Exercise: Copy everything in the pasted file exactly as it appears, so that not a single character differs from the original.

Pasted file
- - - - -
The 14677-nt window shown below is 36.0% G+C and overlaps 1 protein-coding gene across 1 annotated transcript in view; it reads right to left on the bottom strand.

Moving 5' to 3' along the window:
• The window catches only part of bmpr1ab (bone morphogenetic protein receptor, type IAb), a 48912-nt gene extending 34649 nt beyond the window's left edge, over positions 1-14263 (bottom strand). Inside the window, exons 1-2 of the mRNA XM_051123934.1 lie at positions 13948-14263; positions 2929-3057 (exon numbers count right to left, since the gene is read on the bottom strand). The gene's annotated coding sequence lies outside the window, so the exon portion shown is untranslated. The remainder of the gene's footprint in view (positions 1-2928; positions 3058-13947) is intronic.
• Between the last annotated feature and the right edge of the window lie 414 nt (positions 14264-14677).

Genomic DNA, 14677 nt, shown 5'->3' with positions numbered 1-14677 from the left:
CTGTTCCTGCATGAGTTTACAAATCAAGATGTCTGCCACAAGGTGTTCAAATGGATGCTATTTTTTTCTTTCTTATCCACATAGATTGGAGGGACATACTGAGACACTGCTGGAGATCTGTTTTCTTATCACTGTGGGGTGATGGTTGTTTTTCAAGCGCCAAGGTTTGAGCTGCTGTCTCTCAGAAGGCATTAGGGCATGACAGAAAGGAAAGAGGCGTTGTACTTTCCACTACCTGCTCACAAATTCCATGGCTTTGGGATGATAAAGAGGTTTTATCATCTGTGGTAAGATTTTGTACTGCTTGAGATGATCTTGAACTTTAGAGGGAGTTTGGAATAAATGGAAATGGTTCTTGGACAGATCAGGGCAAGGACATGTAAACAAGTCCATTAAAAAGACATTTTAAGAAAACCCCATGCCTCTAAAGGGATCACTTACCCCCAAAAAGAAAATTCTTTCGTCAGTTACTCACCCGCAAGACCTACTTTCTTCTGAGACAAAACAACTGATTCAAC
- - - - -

The 14677-nt window shown below is 36.0% G+C and overlaps 1 protein-coding gene across 1 annotated transcript in view; it reads right to left on the bottom strand.

Moving 5' to 3' along the window:
• The window catches only part of bmpr1ab (bone morphogenetic protein receptor, type IAb), a 48912-nt gene extending 34649 nt beyond the window's left edge, over positions 1-14263 (bottom strand). Inside the window, exons 1-2 of the mRNA XM_051123934.1 lie at positions 13948-14263; positions 2929-3057 (exon numbers count right to left, since the gene is read on the bottom strand). The gene's annotated coding sequence lies outside the window, so the exon portion shown is untranslated. The remainder of the gene's footprint in view (positions 1-2928; positions 3058-13947) is intronic.
• Between the last annotated feature and the right edge of the window lie 414 nt (positions 14264-14677).

Genomic DNA, 14677 nt, shown 5'->3' with positions numbered 1-14677 from the left:
CTGTTCCTGCATGAGTTTACAAATCAAGATGTCTGCCACAAGGTGTTCAAATGGATGCTATTTTTTTCTTTCTTATCCACATAGATTGGAGGGACATACTGAGACACTGCTGGAGATCTGTTTTCTTATCACTGTGGGGTGATGGTTGTTTTTCAAGCGCCAAGGTTTGAGCTGCTGTCTCTCAGAAGGCATTAGGGCATGACAGAAAGGAAAGAGGCGTTGTACTTTCCACTACCTGCTCACAAATTCCATGGCTTTGGGATGATAAAGAGGTTTTATCATCTGTGGTAAGATTTTGTACTGCTTGAGATGATCTTGAACTTTAGAGGGAGTTTGGAATAAATGGAAATGGTTCTTGGACAGATCAGGGCAAGGACATGTAAACAAGTCCATTAAAAAGACATTTTAAGAAAACCCCATGCCTCTAAAGGGATCACTTACCCCCAAAAAGAAAATTCTTTCGTCAGTTACTCACCCGCAAGACCTACTTTCTTCTGAGACAAAACAACTGATTCAAC